Adding or removing someone from your tenancy

Adding or removing someone will change your tenancy to either a sole or joint tenancy.

  • A sole tenancy is in your name only. You’re responsible for your home, including paying the rent.
  • A joint tenancy is a tenancy that is held by you and one other person. You’re both responsible for the tenancy, including paying the rent.
If you want to add someone to your tenancy

This is a decision which is entirely at our discretion and there are criteria which need to be met to enable someone to be added to your tenancy.

We grant joint tenancy to married couples, civil partners or co-habiting couples. Both of you must be entitled to social housing. If you’re co-habiting then you’ll need to show proof that you’ve been living together for 12 months e.g., a utility bill in both your names.

If you’re a carer and you’ve given up an existing social housing tenancy to care for one of our customers, we’ll consider granting you a joint tenancy, as long as you’re both entitled to social housing.

If you want to remove someone from your tenancy

You’ll both need to sign the application form and the legal paperwork. If one of you has already left the property and can’t be traced, we probably won’t be able to approve the application. Please contact us to discuss this.

Changing your name

If you’ve changed your name, you will need to send us a copy of the legal document that shows the change, for example your:

  • marriage certificate;
  • civil partnership certificate; or
  • Deed Poll certificate.

Your tenancy will remain the same, and you won’t need to sign a new one. We’ll make sure your new name is updated in our records.

Please complete the below form and a member of the team will get in touch with you.

Complete change of circumstances form

If you need to speak to someone about a change in your circumstances, please contact us.

Having lodgers or subletting your property

If you’re thinking about taking in a lodger or subletting part of your property, you'll need to ask permission. Most of our residents must not get a lodger or sublet their property before being given permission by us.

A lodger is a person who lives with you, they are not related to you and they pay you something towards their keep. Most lodgers are not subtenants.

When you contact us we'll let you know if you require our permission before getting a lodger. We'll ask for the lodger’s personal details and details of the charge you will ask them to pay. We will not refuse your request unless we have a good reason, for example:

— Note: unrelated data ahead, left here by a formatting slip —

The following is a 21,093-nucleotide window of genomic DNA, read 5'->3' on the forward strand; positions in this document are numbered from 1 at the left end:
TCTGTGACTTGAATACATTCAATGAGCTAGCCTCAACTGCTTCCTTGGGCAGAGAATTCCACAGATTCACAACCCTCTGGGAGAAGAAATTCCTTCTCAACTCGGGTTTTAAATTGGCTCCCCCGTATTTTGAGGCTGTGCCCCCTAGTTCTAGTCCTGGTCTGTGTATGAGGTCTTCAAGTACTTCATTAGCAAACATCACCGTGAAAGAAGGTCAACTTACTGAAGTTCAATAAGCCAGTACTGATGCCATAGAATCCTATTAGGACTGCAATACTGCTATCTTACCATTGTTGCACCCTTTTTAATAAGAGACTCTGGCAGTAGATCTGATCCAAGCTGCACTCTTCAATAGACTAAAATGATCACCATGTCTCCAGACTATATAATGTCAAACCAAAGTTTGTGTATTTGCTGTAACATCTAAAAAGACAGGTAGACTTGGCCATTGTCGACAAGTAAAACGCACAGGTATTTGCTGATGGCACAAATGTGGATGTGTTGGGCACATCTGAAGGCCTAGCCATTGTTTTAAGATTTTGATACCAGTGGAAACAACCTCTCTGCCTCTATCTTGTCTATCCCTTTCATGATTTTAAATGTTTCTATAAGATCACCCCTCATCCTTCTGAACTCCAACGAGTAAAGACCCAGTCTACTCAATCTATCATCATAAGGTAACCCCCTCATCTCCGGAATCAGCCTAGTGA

• If it would cause overcrowding.
  • If the lodger’s behaviour was unacceptable.
  • If you live in sheltered accommodation and the lodger is under 55 years old.

It's important to remember that taking in a lodger may affect any benefits you're receiving. If you receive benefits or help in paying your rent then you must tell your Local Authority’s Housing Benefit Team and the Council Tax office about any changes to your household or income.

Subletting is different to taking in a lodger. Subletting is where space in a property is rented out to a subtenant.    

We don't allow subletting of a whole property. If you want to sublet part of your property you will need to ask for permission. Some residents may be allowed to sublet part of their property as long as we have given written permission beforehand.

What to do if a tenant passes away

We know that losing a loved one is very painful and we care about making things as easy as possible when you are grieving. If your relative lived in a Your Housing Group home, here's what you need to know.

If you're not taking over the tenancy

Please complete the form, providing next of kin/executor details.

Next of kin notice form

A member of our Lettings Team will then be in touch to obtain a copy of the death certificate and explain what happens next with your relative’s tenancy and home. Once we’ve received a copy of the death certificate, a 28-day notice period will apply. Please do not be alarmed by this, we have to do this legally.

You’ll be responsible for paying the rent during this period. Please arrange for any belongings to be removed from the property within the notice period. There’s more information about what to do when a loved one dies on the website.

If you want to take over the tenancy

You might be eligible to take over a relative or partner’s tenancy if they pass away. This is called tenancy succession.

Who’s eligible for tenancy succession?

Not all tenancies allow someone to take them over, so you should check the tenancy agreement first. Please contact us if you have any questions or wish to check if you are eligible for succession. You may be eligible to take it on in the following circumstances, if you:

  • are a partner, spouse or co-habitee and you were living in the home without a joint tenancy;
  • are a family member and have been living there for at least a year before the tenant’s death;
  • are now responsible for the tenant’s children so may want to stay in the house. In this case, however, we may offer you a different property if the house is specifically adapted or is too big or small for you.